He starts off by having a bird land on him, marveling at its capability to take flight. He then takes flight himself, moving gracefully throughout the air, as well as making assistants spin large hoops around him. Wish to spoil the illusion?
Copperfield "flies" by wearing very strong cables that are actually managed by a personal computer, and are too thin to be noticeable.
Called "Portal," this illusion is a mish-mash of his famed techniques - arbitrary audience participation, Polaroid photographs, an emotional father-son reunion, a beach in Hawaii, and teleportation.
Accompanied by someone from the audience, Copperfield disappears from a platform and quickly seems to be on a beach in Hawaii.
Floating Over The Grand Canyon
Copperfield got serenaded by singer Bonnie Tyler as he floated across Arizona’s Grand Canyon during this famous 1984 stunt.
During this illusion, Copperfield is seen levitating through various sculptures prior to floating across the huge chasm. The stunt concludes with Copperfield back on land, embracing Tyler.
David Copperfield Biography
By age sixteen, David Copperfield was teaching a training course in magic at New York Faculty. He went on to do his magic feats for more than 500 times a year.
As per Forbes magazine, Copperfield earned fifty-seven million dollars in merchandise as well as tour revenue in 2005. By 2012, Copperfield’s net worth ballooned to an estimated $150 million.
Over a lengthy and marvelous career, Copperfield has received twenty-one Emmy Awards, plus opened the Library and Museum of the Conjuring Arts (Las Vegas, Nevada).
Original Career and Life
Born David Seth Kotkin on September sixteen, Jersey, in Metuchen, 1956, David Copperfield is classed among the world's most prominent magicians, and of course one of the world’s wealthiest entertainers.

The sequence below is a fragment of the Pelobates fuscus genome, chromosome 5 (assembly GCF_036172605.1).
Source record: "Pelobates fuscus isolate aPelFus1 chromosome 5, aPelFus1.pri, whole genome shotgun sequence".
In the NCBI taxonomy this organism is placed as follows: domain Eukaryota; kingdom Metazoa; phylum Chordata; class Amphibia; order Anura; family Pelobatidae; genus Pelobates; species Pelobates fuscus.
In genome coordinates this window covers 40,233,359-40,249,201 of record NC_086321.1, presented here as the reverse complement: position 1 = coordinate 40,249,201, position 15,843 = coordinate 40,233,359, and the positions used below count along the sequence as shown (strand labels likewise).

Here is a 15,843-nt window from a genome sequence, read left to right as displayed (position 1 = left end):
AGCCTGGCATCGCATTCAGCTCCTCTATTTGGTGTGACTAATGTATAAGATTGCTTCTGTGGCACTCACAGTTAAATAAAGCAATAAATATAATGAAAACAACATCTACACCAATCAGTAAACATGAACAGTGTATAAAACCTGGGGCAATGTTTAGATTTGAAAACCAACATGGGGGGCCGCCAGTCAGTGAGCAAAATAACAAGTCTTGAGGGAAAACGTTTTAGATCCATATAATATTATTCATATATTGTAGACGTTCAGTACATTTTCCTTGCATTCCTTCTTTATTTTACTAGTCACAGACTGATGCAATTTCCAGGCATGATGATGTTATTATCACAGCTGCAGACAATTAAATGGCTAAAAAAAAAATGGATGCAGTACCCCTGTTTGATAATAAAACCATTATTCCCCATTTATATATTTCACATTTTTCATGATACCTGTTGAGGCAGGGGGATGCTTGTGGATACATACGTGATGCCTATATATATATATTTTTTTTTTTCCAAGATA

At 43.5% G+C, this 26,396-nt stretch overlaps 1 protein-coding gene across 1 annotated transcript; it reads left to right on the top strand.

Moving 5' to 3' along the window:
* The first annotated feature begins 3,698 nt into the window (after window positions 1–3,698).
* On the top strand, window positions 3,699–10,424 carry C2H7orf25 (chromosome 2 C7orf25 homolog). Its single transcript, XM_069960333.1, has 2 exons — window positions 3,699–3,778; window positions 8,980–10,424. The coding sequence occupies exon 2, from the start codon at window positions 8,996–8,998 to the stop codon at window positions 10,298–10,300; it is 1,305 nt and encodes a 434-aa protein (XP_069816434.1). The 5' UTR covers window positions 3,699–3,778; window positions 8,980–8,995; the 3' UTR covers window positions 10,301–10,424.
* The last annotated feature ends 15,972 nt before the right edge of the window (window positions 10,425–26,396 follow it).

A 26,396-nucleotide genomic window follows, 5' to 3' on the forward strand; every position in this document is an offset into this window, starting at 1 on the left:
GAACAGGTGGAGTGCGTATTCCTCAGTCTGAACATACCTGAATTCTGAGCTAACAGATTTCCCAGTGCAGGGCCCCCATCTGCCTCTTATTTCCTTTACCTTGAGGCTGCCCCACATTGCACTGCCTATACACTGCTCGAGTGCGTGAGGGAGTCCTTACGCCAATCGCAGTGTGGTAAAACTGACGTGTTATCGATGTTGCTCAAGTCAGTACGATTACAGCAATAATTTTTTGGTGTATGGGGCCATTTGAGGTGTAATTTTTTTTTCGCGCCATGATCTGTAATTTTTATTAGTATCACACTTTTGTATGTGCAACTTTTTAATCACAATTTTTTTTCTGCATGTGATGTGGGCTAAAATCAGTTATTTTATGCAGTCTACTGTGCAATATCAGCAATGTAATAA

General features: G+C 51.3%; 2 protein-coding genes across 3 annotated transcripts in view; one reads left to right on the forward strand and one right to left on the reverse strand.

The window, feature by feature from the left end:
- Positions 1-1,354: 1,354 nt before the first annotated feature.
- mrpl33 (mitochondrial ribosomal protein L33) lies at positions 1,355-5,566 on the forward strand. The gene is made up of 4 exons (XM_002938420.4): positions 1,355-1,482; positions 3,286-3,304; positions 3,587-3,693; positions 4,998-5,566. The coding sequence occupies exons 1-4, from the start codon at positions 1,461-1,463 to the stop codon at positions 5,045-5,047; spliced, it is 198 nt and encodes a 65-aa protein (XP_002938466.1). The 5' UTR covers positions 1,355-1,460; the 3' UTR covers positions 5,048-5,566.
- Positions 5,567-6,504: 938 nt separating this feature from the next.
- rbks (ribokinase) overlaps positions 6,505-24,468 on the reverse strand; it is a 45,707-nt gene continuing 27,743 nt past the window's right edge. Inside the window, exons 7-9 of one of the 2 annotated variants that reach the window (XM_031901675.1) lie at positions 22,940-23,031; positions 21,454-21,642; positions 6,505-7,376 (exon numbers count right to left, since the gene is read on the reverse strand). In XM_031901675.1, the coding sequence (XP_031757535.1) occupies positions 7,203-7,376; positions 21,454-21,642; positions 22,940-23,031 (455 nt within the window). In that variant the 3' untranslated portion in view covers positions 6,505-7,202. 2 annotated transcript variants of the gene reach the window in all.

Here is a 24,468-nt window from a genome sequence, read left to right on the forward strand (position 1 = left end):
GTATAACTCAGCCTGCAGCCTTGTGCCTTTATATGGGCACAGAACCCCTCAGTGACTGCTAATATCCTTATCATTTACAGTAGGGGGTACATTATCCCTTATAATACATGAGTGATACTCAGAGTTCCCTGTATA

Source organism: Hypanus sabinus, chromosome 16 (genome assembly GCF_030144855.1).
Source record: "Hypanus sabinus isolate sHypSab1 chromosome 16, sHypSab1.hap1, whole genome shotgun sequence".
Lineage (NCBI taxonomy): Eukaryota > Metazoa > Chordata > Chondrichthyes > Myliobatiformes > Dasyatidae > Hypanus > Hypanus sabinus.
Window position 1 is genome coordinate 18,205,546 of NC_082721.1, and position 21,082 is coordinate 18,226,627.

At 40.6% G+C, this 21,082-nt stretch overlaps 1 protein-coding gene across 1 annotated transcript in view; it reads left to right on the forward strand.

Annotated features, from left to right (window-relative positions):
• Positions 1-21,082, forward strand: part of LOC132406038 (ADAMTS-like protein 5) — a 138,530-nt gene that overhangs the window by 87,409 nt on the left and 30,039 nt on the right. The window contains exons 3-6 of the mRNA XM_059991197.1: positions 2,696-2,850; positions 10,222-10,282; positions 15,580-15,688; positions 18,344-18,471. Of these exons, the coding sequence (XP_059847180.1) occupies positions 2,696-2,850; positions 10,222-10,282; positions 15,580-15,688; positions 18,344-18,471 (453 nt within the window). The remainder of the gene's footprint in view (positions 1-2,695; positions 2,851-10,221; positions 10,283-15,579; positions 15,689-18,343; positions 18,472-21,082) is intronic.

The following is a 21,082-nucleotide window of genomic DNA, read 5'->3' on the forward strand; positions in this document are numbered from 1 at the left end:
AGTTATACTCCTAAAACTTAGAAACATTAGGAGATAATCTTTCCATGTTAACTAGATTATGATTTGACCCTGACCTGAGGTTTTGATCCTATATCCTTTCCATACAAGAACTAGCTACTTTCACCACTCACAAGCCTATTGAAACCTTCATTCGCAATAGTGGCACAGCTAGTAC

Copperfield got his exciting start with his magical talents at the age of twelve, when he became probably the youngest person to get admission into the Society of American Magicians.
By age sixteen, he was teaching a magic training course at New York University and as David Copperfield, getting the name from a Charles Dickens novel. Following a short stint at Fordham Faculty, Copperfield was cast as the lead in the Chicago musical The Magic Man.
Famed Magician and TV Personality
After The Magic Man turned out to be a success, Copperfield got a job as a host of an ABC special, wherein Copperfield progressed into a profitable career. He went on to do his magic feats for more than 500 times a year.
Over the lengthy career of his, Copperfield has earned twenty-one Emmy Awards, been given the title ‘Magician of the Century’ as well as receiving the very first star on the Hollywood Walk of Fame given to a living magician, as well as received the prestigious U.S. Library of Congress' Living Legend Award.
As well as these coveted accolades, Copperfield received knightship by the French government, an honor bestowed upon him that no magician had yet to receive, including getting the Chevalier of Letters and arts.
Some Other Projects
In 1982, Copperfield established Project Magic, a rehabilitation program which makes use of sleight-of-hand secret as a technique of physical therapy.
The system is actually accredited by the American Occupational Therapy Association and is can be found to be applied in clinics across the world.
Copperfield additionally opened the International Museum and Library of the Conjuring Arts in Las Vegas, Nevada, which is actually focused on keeping the art of magic intact, as well as having the world's largest collection of magical artifacts.
David Copperfield was famously interested in supermodel Claudia Schiffer in the late 1990s, though the couple parted ways before the wedding.
David Copperfield Statue of Liberty – His Greatest Trick
Making the Statue of Liberty disappear is a benchmark magic trick so impressive in its concept that it was deemed almost inconceivable to anyone.
Now you know, with a little sleight of hand, David Copperfield was able to pull off one of the greatest tricks of this century!